Plenary focus - January

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  • Gabi Zimmer
    Gabi Zimmer

    European Parliament presidential elections and ‘European Pillar of Social Rights’

    On the upcoming elections: For the first time in years, there is a chance that the new president of the European Parliament will not be decided through secret deals by the ‘very Grand Coalition’ - but from a free, democratic vote by all elected members of the Parliament. The European Parliament is at the core of European democracy with all its deficiencies. It is incumbent of this house to uphold democracy by ending secret deals between the big groups - and to include smaller groups and individual members elected by EU citizens. We therefore envision our presidential candidates as the alternative: for the full participation of citizens and for the respect of minorities. As we have seen, a strong president does not automatically make a strong Parliament. What we need is a strong Parliament vis-à-vis the other institutions. With the new Rules of Procedure now in place, we fear that smaller groups will be excluded further. Therefore, we insist upon the new EP Bureau with its vice-presidents to reflect all political opinions which respect democratic rules and values. On the Social Pillar: At the beginning of his mandate, Juncker’s Commission promised a ‘Social Pillar’ for the EU. However, the proposals presented in March 2016 were very weak. A pillar must be made of substance. If the EU once again fails to deliver on its social promises, it will fail. We urgently need a social EU! The Parliament’s priorities for the ‘Social Pillar’ should be: EU accession to the European Social Charter; decent working conditions; lifting all children out of poverty; and national minimum wage targets. In the vote, we must prevent the EPP and others to undermine meaningful proposals before the Pillar could be built properly. The Parliament has got to send a very strong message to the Commission and the Council.

  • Francisco Orozco Dopico
    Francisco Orozco Dopico

    GUE/NGL European Parliament presidential candidate

    Europe needs more democracy - not less. My candidacy is for those who want to build another Europe; where this Parliament is central to the European project and with the full participation of its citizens in the political process. Having a truly democratic Europe means radically changing the current set-up in the European Union whilst accepting the failure of the current model based on neoliberalism, austerity, budget constraint, sovereign debts and blackmails. In addition, the lack of recognition of the right to work and the minimum income - particularly in southern Europe - must be reversed. Similarly, an oversight of fundamental rights for women and migrants are all elements which must be changed inside the EU where a third of women have suffered physical or psychological abuse.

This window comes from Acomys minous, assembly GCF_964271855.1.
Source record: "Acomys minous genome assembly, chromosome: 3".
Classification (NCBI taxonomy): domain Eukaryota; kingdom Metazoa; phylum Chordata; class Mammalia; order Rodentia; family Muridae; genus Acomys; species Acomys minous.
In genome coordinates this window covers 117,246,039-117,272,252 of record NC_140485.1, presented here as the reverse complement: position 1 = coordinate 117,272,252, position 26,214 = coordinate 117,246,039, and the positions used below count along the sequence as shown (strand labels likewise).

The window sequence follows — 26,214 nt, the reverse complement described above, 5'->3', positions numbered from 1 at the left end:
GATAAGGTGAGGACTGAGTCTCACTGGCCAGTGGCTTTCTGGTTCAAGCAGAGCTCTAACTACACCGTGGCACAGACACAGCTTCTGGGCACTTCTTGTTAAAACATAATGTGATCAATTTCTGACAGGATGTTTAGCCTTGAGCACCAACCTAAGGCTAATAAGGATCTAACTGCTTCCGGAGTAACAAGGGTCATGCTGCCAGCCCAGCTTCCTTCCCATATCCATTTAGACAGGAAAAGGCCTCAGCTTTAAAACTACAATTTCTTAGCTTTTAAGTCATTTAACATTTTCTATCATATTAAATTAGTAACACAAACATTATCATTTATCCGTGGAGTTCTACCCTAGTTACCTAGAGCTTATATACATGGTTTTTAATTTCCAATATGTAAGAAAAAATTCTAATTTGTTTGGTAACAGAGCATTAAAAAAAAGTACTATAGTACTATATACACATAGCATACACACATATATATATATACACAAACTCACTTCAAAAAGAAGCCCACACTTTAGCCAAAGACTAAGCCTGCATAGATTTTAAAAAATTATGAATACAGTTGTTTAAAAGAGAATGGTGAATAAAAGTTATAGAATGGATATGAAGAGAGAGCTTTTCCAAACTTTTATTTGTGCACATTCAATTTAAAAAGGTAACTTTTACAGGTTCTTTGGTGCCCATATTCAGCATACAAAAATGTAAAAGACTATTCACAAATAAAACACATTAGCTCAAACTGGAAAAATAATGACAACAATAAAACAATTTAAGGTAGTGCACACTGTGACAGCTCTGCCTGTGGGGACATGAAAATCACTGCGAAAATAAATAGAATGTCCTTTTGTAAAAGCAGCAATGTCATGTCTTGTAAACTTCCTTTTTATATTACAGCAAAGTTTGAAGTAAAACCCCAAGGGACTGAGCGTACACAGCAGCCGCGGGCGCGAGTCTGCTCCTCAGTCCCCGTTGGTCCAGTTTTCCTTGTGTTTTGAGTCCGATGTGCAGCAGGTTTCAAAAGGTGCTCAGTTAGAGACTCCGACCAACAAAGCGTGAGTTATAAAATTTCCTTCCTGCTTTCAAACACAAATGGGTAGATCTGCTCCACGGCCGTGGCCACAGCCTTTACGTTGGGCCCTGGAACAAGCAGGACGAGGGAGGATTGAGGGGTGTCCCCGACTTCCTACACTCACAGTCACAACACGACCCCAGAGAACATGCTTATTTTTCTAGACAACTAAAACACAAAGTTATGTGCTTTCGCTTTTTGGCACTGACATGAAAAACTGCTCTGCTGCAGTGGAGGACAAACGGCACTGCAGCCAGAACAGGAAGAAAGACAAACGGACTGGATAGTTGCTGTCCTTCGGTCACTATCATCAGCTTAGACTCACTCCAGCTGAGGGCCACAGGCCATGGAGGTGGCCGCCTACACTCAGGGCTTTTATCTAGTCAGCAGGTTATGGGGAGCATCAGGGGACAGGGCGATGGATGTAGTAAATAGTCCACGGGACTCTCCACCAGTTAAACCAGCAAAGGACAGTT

• Dimitris Papadimoulis
    Dimitris Papadimoulis

    GUE/NGL European Parliament Vice-Presidential candidate

    I’m honoured that my political group, GUE/NGL, has put my name forward for the second time during this parliamentary term as their vice-presidential candidate. My goal as Vice-President of the European Parliament is to continue to serve this institution and the citizens of the European Union; and to respect and promote the ideas and principles of participation, transparency and democratic accountability. I have always tried to achieve this vision by supporting collective work, unifying efforts and respecting diversity. Since July 2014, the European Parliament has faced growing challenges that have put the future of the European project in doubt. The economic crisis has deepened; cohesion has weakened; unanimous solidarity over the refugee crisis remains unfulfilled. Such challenges have worsened over the past years – and we must do better to address them. I would like to count on the support of all the democratic, progressive and green voices in the European Parliament - together - in order to keep our work more efficient. At the end of the day, we can only succeed together and to achieve that, we must address the growing concerns of European citizens - constituents who have elected us and whom we represent.